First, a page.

Scientists produce illusion of body-swapping



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Cognitive neuroscientists at the Swedish medical university Karolinska Institutet (KI) have succeeded in making subjects perceive the bodies of mannequins and other people as their own.

The findings are published in the online, open-access journal PLoS ONE, December 3.

In the first experiment, the head of a shop dummy was fitted with two cameras connected to two small screens placed in front of the subjects’ eyes, so that they saw what the dummy “saw.” When the dummy’s camera eyes and a subject’s head were directed downwards, the subject saw the dummy’s body where he/she would normally have seen his/her own.

The illusion of body-swapping was created when the scientist touched the stomach of both with two sticks. The subject could then see that the mannequin’s stomach was being touched while feeling (but not seeing) a similar sensation on his/her own stomach. As a result, the subject developed a powerful sensation that the mannequin’s body was his/her own.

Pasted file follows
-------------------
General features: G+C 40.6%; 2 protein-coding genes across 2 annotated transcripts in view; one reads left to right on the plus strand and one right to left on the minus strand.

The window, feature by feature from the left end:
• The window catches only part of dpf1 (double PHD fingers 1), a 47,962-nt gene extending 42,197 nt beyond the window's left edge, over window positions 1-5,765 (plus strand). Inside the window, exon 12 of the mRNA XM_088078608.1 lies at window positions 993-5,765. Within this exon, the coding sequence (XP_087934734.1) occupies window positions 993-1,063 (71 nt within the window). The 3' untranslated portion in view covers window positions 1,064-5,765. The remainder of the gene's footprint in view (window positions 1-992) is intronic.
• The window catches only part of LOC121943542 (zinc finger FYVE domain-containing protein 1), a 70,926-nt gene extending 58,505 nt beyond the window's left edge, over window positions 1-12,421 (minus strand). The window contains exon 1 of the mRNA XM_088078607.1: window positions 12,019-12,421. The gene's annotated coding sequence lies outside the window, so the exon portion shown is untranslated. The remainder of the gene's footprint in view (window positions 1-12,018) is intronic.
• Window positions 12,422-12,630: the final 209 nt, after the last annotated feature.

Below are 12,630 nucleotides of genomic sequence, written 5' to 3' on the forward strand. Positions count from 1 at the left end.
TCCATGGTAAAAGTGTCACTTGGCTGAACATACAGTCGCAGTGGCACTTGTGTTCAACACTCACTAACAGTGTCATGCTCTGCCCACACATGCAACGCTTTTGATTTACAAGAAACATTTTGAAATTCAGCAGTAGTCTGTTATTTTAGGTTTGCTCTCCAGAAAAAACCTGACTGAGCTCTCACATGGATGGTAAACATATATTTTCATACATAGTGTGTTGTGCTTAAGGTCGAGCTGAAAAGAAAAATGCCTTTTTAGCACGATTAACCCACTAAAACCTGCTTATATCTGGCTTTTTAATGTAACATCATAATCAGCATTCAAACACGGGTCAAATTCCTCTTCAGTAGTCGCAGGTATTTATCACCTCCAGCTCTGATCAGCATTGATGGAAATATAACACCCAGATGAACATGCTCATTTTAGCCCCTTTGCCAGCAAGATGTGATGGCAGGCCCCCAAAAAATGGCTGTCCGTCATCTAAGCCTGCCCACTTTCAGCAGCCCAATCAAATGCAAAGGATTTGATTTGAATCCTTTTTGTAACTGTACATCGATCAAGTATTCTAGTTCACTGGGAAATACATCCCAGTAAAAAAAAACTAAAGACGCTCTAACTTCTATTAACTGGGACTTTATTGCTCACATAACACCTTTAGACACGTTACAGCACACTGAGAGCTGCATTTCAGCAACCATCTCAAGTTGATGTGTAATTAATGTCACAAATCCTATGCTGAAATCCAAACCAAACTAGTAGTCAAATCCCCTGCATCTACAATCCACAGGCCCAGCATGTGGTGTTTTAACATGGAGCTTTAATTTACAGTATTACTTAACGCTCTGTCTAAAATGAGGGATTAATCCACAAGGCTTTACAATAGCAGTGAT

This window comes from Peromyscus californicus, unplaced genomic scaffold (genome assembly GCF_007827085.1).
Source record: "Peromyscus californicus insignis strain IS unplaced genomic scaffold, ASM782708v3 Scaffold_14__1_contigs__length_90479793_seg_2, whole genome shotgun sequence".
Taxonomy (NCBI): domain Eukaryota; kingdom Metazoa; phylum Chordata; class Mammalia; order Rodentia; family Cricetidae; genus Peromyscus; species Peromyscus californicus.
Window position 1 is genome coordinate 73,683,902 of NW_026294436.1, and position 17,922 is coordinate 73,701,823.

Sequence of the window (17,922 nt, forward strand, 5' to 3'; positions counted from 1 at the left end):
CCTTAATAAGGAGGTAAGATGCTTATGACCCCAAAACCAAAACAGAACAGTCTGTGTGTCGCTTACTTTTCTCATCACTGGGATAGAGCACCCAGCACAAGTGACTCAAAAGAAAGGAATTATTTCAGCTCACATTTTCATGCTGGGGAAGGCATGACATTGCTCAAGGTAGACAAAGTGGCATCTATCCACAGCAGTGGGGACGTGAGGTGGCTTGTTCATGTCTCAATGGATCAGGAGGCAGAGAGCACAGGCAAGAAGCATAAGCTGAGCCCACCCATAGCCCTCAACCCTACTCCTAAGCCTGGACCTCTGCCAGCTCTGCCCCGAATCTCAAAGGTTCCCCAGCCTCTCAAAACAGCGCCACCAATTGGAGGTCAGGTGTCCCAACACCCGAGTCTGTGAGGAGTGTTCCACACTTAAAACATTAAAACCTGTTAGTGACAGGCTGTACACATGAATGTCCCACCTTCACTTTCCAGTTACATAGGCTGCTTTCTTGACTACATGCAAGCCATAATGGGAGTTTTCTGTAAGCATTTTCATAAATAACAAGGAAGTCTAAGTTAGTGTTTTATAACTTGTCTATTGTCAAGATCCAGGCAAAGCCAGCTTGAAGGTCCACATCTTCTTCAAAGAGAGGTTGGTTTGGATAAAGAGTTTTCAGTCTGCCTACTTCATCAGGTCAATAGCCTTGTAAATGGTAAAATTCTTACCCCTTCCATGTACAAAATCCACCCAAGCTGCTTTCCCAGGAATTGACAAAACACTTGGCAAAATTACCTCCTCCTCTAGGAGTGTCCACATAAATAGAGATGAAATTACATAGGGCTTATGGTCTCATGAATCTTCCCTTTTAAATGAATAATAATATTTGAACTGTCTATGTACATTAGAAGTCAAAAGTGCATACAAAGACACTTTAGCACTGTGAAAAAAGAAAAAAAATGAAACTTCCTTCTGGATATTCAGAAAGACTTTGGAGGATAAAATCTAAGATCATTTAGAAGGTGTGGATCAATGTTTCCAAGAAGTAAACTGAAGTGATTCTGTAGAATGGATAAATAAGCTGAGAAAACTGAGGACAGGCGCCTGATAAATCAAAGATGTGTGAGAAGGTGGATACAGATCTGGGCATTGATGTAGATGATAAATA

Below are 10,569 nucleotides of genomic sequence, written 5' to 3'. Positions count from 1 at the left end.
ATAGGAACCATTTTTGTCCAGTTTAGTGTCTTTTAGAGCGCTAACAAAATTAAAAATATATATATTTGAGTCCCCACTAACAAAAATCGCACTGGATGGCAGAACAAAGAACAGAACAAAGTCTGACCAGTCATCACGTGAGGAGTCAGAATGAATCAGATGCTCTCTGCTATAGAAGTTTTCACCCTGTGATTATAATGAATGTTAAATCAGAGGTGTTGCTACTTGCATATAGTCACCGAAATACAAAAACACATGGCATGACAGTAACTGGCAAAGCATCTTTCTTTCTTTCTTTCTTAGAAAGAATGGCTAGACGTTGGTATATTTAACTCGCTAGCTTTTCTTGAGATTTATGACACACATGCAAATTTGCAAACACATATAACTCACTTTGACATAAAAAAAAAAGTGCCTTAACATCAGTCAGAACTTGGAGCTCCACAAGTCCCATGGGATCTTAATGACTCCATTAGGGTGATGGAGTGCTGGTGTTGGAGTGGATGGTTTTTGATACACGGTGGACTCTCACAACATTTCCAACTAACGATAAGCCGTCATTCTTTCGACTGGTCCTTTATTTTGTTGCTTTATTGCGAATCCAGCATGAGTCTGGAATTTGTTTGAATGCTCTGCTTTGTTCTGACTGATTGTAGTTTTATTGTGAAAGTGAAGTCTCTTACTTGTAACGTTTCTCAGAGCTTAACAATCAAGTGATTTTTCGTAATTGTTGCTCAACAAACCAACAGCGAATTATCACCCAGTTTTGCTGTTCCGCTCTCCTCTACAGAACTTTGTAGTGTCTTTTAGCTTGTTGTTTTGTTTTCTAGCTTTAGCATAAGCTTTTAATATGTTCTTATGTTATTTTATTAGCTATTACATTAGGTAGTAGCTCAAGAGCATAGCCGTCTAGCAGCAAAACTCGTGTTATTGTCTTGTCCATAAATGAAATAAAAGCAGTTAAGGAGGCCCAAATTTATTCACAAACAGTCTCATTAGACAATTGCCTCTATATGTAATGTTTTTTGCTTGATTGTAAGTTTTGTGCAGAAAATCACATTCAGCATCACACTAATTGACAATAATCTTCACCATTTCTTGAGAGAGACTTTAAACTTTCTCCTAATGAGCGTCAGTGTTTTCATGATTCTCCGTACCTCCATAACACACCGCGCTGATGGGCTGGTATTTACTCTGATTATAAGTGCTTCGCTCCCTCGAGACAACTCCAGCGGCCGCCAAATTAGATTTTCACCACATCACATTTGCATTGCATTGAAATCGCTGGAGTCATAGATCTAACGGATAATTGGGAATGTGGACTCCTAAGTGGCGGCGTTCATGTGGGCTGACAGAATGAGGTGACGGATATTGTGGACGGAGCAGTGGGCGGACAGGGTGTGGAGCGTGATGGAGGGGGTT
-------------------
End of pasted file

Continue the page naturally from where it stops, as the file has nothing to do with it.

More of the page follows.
“This shows how easy it is to change the brain’s perception of the physical self,” says Henrik Ehrsson, who led the project. “By manipulating sensory impressions, it’s possible to fool the self not only out of its body but into other bodies too.”

In another experiment, the camera was mounted onto another person’s head. When this person and the subject turned towards each other to shake hands, the subject perceived the camera-wearer’s body as his/her own.

“The subjects see themselves shaking hands from the outside, but experience it as another person,” says Valeria Petkova, who co-conducted the study with Dr Ehrsson. “The sensory impression from the hand-shake is perceived as though coming from the new body, rather than the subject’s own.”

The strength of the illusion was confirmed by the subjects’ exhibiting stress reactions when a knife was held to the camera wearer’s arm but not when it was held to their own.

The illusion also worked even when the two people differed in appearance or were of different sexes. However, it was not possible to fool the self into identifying with a non-humanoid object, such as a chair or a large block.

The object of the projects was to learn more about how the brain constructs an internal image of the body. The knowledge that the sense of corporal identification/self-perception can be manipulated to make people believe that they have a new body is of potential practical use in virtual reality applications and robot technology.

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